Jason Kenney to hold elections for Alberta Senate seats

After the Senate last night passed the Liberal government's controversial overhaul of the environmental assessment regime and the oil tanker ban bill, Alberta Premier Jason Kenney said today he will hold elections to pick candidates for Alberta's seats in the upper house.
Alberta Premier Jason Kenney holds a press conference in Edmonton. (Amber Bracken/Canadian Press)

After the Senate last night passed the Liberal government's controversial overhaul of the environmental assessment regime and the oil tanker ban bill, Alberta Premier Jason Kenney said today he will hold elections to pick candidates for Alberta's seats in the upper house to better represent the province in Ottawa.

Kenney said his government will soon introduce legislation to give Albertans a say on who represents them in the Senate, and those elections will be held concurrently with the municipal votes in October 2021.

He said elections would make senators more accountable to the people in the province they represent. He pointed out that the senators who were "elected" in past Alberta Senate contests — Doug Black and Scott Tannas — voted against both Bill C-69 and Bill C-48, legislation Kenney has described collectively as an all-out assault on the province's oil and gas economy.

Kenney said the Liberal government's environmental agenda is fanning the flames of separatism among Albertans. He also threatened Friday to launch legal action against the legislation on constitutional grounds.

"Last night's votes clearly demonstrated that elected senators, who have a direct line of accountability to Alberta voters, are much more likely to vote to defend our vital strategic and economic interests," Kenney said. "How strange it is that we had senators from Ontario and Quebec voting more clearly for Alberta's interest on this than Alberta senators."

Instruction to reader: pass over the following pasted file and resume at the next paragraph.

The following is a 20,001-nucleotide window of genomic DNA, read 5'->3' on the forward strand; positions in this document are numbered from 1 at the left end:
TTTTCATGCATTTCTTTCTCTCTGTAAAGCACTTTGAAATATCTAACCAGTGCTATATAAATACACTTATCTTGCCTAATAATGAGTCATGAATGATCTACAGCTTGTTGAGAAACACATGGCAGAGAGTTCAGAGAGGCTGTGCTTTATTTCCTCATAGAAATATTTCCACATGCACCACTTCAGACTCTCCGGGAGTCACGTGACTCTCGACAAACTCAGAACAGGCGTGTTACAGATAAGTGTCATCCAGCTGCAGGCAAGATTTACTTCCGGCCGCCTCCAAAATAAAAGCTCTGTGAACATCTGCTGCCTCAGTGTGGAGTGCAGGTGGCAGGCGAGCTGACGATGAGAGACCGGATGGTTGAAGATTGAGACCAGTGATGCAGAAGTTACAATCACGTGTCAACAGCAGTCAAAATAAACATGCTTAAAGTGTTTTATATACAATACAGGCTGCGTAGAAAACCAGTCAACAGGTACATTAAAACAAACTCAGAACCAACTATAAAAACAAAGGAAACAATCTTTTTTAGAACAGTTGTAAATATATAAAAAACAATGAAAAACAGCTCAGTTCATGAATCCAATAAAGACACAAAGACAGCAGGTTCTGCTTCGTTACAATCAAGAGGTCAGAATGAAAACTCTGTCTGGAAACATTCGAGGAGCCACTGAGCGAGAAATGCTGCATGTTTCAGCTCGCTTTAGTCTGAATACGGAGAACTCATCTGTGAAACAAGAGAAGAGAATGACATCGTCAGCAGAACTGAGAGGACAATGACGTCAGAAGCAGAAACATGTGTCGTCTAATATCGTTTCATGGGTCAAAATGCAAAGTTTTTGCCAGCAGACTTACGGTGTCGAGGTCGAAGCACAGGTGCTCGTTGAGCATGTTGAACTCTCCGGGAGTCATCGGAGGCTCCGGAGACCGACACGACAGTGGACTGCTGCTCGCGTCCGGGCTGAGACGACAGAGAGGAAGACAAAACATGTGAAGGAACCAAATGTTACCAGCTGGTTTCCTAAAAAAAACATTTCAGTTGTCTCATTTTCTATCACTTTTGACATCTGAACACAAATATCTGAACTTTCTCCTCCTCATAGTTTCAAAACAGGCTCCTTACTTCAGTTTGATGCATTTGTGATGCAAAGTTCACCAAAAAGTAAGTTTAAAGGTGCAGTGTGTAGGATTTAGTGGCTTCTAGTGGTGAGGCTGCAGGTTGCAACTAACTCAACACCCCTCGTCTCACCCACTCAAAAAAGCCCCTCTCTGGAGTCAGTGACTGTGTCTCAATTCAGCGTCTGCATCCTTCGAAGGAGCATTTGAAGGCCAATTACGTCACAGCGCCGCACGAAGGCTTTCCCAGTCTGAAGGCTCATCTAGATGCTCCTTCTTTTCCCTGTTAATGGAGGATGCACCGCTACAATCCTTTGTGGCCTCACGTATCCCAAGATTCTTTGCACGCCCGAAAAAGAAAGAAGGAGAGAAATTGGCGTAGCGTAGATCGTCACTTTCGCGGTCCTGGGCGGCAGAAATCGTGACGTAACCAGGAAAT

'A prejudicial attack on this province'

Kenney thanked five of the six Alberta senators for voting against C-48, the tanker ban bill, and called out non-affiliated Alberta Sen. Grant Mitchell, the government's whip or 'liaison' in the Senate, for voting for a bill "that he must know is a prejudicial attack on this province."

Bill C-48 would ban tankers capable of carrying more than 12,500 metric tons of oil from an area that stretches from the northern tip of Vancouver Island to the Alaska border.

After the government accepted 99 of the 188 Senate amendments to C-69 — which overhauls the environmental assessment process for major projects — Mitchell, Sen. Patti LaBoucane-Benson and Sen. Paula Simons voted to pass that bill into law.

Alberta's Senate elections would be non-binding. It's the prime minister's prerogative to appoint senators and a PM can ignore the results of any such election — as Prime Minister Paul Martin did when making his Senate picks from the province.

Prime Minister Stephen Harper appointed Black and Tannas after they won the Senate contest in that province. Appointments to the upper house are made by the Governor General of Canada on the advice of the prime minister.

Putting the PM on the spot